Whoa! Wait just a second. I thought index investing was buy and hold. I mean, a passive index typically has very low turnover and if you buy and hold an ETF which mirrors that index – particularly if it is cap-weighted – isn’t this the same as buy and hold investing? Not necessarily and this is why.
True Buy and Hold Versus Indexing
To illustrate the difference between true buy and holding investing versus investing in an index fund such as the S&P 500 SPDR (SPY), I will use two examples of buy and hold investors.
High-Growth Harry – Harry is a 25 years old rodeo clown and wants to invest in high-growth small-cap stocks. His goal is to hold them over the next 35 years to draw income from a portfolio of big dividend paying blue chip companies. What specific index ETF would be good at replicating this? Would iShares Russell 2000 Growth ETF (IWO) do the trick? Not even close. That ETF had 28% turnover in the last year – hardly a buy and hold strategy. And it only keeps companies which are currently small and experiencing above average growth – this ETF will cull maturing blue-chip stocks.
Deep-Value Derek – Derek is a 40 year old tuna mascot for the local curling club who buys beaten up stocks with deep value where the dividend was recently cut, frozen or reduced. His experience forecasts that many of these stocks will improve during the next economic cycle to produce a fair-valued portfolio (no longer value) of dividends payers. Which index ETF would mimic his buy and hold methodology?
The problem with index investing is that you are buying stocks with a certain static property – size, style, sector or some other factor. You can’t have a smallcap value ETF turn into a large-cap growth ETF because then it no longer tracks the smallcap value index.
What About Total Market ETFs?
What about total market ETFs that track a very broad index where you own stocks from cradle to grave? There are still problems with this scenario.
An investor does not have the ability to focus his portfolio. How does High-Growth Harry get his initial basket of high-growth smallcaps – and only high-growth smallcaps? He has to own everything in the market in order to get his exposure to smallcap growth. He doesn’t want that. Index ETFs are typically cap-weighted…and thankfully so if you are investing in the total market. I can’t imagine having a fund where BioPharmX Corp (BPMX) has the same weighting as Apple (AAPL). Loading a billion dollars into a company which is worth less than $25 million would be impossible. But with a cap-weighted total market ETF, the smallcap stocks you want to focus on have such little weighting that it is almost irrelevant. You are buying into a large-cap strategy despite owning the entire market.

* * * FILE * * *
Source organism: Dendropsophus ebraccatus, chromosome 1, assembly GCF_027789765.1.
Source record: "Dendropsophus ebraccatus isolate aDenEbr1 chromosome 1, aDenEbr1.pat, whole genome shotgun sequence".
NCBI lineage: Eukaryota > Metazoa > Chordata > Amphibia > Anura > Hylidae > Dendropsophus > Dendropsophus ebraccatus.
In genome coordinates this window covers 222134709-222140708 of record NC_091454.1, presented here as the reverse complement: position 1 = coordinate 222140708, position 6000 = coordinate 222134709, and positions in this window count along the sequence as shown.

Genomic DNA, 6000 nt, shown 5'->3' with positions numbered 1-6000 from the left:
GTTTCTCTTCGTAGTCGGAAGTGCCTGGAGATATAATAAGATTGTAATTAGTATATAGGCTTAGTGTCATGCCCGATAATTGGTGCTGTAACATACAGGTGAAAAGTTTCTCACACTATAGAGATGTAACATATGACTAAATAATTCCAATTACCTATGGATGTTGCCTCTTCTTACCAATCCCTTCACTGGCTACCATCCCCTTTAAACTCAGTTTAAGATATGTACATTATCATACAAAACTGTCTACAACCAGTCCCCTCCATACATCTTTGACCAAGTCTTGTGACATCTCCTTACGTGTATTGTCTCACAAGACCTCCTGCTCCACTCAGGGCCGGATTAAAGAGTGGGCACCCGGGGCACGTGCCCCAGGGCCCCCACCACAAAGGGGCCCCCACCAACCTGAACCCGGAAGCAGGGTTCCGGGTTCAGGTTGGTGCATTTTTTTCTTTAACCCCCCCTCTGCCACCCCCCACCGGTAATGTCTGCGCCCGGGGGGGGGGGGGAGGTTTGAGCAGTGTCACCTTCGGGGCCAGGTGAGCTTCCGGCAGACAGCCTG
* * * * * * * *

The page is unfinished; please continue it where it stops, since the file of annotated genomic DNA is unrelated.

The total market ETF is not suitable for this buy and hold investor.
A Glance at 10-Year Rolling Buy and Hold Tests
Before we can examine a few buy and hold strategies, we need to settle on how many stocks we will initially buy to lower our idiosyncratic (stock specific) risk. I don’t believe there is any one definitive number – some will say 20 or 30 stocks while other resources say you need more than 100 stocks.
I am going to use 50 stocks. While I realize this might be high for a new investor – I also want to remove as much stock-specific risk from our test. I will choose stocks that are initially found in the Russell 2000 index, although they can migrate anywhere they choose from there. I will only replace a holding if a company delists.
The test will start in January 1999 and will simulate buying and holding for 10 years. I will repeat this every month - hence the term 'rolling test'.
This first buy and hold portfolio will buy 50 stocks which have the highest ‘quality ranking’. This includes such items as margins, asset turnover, return on capital and liquidity ratios. This will be followed by other themes such as growth, value and value with improving analyst sentiment.
Equal-Weight Quality Buy and Hold Portfolio Rolling 10-Year Test
Equal-Weight Growth Buy and Hold Portfolio Rolling 10-Year Test
Equal-Weight Value Buy and Hold Portfolio Rolling 10-Year Test
Equal-Weight Value-Sentiment Buy and Hold Portfolio Rolling 10-Year Test
The top part of the chart (gray area) is the rolling 10 year excess return of our buy and hold portfolio versus the Russell 2000 ETF (IWM). The bottom part shows our 10 year rolling returns in red and the benchmark ETF in blue.
The point of this article was not to suggest which investment style you choose for buy and hold investing. The above tests are just a sample to highlight how various buy and hold strategies have performed over a 10 year window versus the small-cap index. I have no idea what the consequences would be if these portfolios were held for 20, 30 or 50 years. Would the initial portfolio formation factor-tilt matter after 25 years or would all the portfolio performance numbers begin to converge? I cannot say.
But what I can say is that true buy and hold investing is not the same as index investing. An index defines a certain sub-set of stocks. It will not allow you to buy a focused group of companies and watch them evolve and mature over time. Neither a smallcap ETF nor a total market ETF allows for this. And how could it? Do you know of any index which previously tracked smallcap growth but is now mid-cap quality and will eventually be large-cap value?
While indexing does have its place in the investment community and it achieves certain goals – it definitely does not replace true buy and hold investing.
Disclosure: I/we have no positions in any stocks mentioned, and no plans to initiate any positions within the next 72 hours.
I wrote this article myself, and it expresses my own opinions. I am not receiving compensation for it (other than from Seeking Alpha). I have no business relationship with any company whose stock is mentioned in this article.